Rodriguez, Havidan, Quarantelli, Enrico L., Dynes, Russell (Eds.)
2006, XXXI, 611 p.
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"The Handbook of Disaster Research will, without a doubt, be the most important publication of its type during this decade. Just about everyone who is anyone in the disaster research community has shared their knowledge on the important topics of the day. The authors and the publisher are to be congratulated for completing the book that will be widely sought after by practitioners, researchers and students of disaster planning and response. Thank you for this outstanding contribution to the field."
Henry W. Fischer III, Director, Center for Disaster Research & Education, Millersville University
"The Handbook of Disaster Research will generate considerable excitement amongst international disaster research and management professionals. Finally, a volume that takes on the task of articulating and unpacking the many social complexities of modern disasters and catastrophes. By taking a multi-disciplinary perspective, the Handbook addresses the very pressing need to better understand the social dimensions of disaster. ... offers a very balanced set of analyses that will undoubtedly appeal to not only the researcher, but the practitioner and the policy-maker alike."
Dr. Derek Bopping, Defence Science and Technology Organisation, Department of Defence, Australia
"This is an amazing handbook. .... A "must have" for anyone who wants to know the cutting edges of disaster research. The Handbook of Disaster Research is unlike any other handbook I’ve seen. .....I’m impressed, too, with the breadth of expertise that is represented. Practitioners as well as academics, the "old guard" of disaster research as well as the young, rising stars, and the refreshing appearance of scholars from places other than the United States. I need this book on my shelf."
Lee Clarke, Rutgers, The State University of New Jersey Author of Worst Cases: Terror and Catastrophe in the Popular Imagination; Mission Improbable: Using Fantasy Documents to Tame Disaster; and Terrorism and Disaster: New Threats, New Ideas.
Recent disasters, such as the Indian Ocean Tsunami, bomb explosions in London, Hurricane Katrina, the Pakistan Earthquake, floods in Central America, landslides in Indonesia, and September 11, 2001 among many others, have resulted in an extensive loss of life, social disruption, significant economic impacts to local and national economies, and have made headline news in countries throughout the world. Thus the Handbook of Disaster Research is a timely and much needed contribution to the field of disasters.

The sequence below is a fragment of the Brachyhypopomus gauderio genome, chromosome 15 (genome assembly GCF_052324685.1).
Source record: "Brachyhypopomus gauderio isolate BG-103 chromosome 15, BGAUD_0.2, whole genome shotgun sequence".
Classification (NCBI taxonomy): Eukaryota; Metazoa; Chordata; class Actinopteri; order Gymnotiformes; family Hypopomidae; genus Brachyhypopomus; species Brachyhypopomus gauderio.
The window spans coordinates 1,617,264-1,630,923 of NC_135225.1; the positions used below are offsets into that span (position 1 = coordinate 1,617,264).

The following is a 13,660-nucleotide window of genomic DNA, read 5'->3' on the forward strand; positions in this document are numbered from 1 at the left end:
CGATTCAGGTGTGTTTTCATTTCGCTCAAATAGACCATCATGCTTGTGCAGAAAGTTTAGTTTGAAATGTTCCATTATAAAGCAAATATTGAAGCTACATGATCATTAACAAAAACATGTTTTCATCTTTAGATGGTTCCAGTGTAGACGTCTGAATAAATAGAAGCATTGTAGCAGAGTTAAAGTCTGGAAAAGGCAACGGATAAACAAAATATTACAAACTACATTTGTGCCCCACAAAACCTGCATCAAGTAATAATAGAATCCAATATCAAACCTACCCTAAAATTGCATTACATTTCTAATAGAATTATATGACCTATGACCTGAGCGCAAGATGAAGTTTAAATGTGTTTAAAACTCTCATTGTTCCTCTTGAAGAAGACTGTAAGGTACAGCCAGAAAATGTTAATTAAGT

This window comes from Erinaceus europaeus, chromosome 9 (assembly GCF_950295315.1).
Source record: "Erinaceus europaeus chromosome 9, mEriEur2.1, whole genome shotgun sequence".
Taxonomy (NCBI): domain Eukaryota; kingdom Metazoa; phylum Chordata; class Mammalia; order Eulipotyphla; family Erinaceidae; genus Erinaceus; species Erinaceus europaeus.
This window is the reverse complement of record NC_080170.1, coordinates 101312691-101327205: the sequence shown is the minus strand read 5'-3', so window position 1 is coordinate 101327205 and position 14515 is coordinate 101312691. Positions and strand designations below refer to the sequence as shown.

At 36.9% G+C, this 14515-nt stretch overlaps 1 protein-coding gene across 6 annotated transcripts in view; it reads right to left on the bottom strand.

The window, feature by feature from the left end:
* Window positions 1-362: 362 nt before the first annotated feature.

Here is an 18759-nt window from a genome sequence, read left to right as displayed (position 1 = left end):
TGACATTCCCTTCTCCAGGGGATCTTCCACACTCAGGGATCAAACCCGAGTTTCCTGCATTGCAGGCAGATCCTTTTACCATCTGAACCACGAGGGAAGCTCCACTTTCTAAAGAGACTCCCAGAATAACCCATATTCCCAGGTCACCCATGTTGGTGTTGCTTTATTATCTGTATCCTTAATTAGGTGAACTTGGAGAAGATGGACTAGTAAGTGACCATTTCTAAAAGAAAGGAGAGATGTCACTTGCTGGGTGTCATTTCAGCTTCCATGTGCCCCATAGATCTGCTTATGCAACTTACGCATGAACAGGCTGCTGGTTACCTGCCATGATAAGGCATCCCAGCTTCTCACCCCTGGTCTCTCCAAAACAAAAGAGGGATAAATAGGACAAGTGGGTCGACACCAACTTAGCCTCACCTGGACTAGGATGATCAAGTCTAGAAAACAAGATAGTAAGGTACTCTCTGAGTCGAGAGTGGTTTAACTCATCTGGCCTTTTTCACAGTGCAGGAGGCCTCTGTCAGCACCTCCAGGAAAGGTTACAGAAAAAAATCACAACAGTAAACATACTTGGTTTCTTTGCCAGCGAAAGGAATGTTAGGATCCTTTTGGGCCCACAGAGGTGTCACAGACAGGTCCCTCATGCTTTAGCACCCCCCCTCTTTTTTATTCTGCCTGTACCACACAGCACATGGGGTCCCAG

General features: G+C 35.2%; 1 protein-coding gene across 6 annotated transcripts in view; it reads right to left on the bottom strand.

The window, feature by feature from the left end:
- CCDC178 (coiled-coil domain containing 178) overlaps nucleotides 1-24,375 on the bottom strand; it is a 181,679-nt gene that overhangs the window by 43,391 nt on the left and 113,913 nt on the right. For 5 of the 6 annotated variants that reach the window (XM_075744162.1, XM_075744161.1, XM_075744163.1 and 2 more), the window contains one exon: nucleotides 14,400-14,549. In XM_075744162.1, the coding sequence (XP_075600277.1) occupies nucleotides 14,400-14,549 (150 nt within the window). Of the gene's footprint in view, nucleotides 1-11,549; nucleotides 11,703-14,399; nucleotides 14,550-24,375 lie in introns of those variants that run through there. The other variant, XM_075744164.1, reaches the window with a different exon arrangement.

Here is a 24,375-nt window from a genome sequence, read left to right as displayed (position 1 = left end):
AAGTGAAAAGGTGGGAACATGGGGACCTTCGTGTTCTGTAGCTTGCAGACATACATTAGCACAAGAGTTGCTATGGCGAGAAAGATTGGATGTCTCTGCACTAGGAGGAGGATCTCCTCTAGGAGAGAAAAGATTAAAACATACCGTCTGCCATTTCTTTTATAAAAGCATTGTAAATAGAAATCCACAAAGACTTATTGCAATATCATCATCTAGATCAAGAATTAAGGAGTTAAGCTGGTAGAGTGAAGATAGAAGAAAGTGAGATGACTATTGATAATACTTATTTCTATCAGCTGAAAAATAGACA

Content Level »Research
Keywords »Innovation - Nation - gender - globalization - mass media - mortality
What Is a Disaster?.- A Heuristic Approach to Future Disasters and Crises: New, Old, and In-Between Types.- The Crisis Approach.- Methodological Issues.- The Role of Geographic Information Systems/Remote Sensing in Disaster Management.- Morbidity and Mortality Associated with Disasters.- Race, Class, Ethnicity, and Disaster Vulnerability.- Gender and Disaster: Foundations and Directions.- Globalization and Localization: An Economic Approach.- Local Emergency Management Organizations.- Community Processes: Warning and Evacuation.- Search and Rescue Activities in Disasters.- Community Processes: Coordination.- Sustainable Disaster Recovery: Operationalizing An Existing Agenda.- Sheltering and Housing Recovery Following Disaster*.- Businesses and Disasters: Vulnerability, Impacts, and Recovery.- Organizational Adaptation to Disaster.- Community Innovation and Disasters.- Disaster and Development Research and Practice: A Necessary Eclecticism?.- National Planning and Response: National Systems.- Disaster and Crisis Management in Transitional Societies: Commonalities and Peculiarities.- Terrorism as Disaster.- Recent Developments in U.S. Homeland Security Policies and Their Implications for the Management of Extreme Events.- Unwelcome Irritant or Useful Ally? The Mass Media in Emergencies.- The Popular Culture of Disaster: Exploring a New Dimension of Disaster Research.- Remembering: Community Commemoration After Disaster.- Research Applications in the Classroom.- From Research to Praxis: The Relevance of Disaster Research for Emergency Management.- Communicating Risk and Uncertainty: Science, Technology, and Disasters at the Crossroads.- Crisis Management in the Twenty-First Century: “Unthinkable” Events in “Inconceivable” Contexts.- New Dimensions: The Growth of a Market in Fear.- Disasters Ever More? Reducing U.S. Vulnerabilities.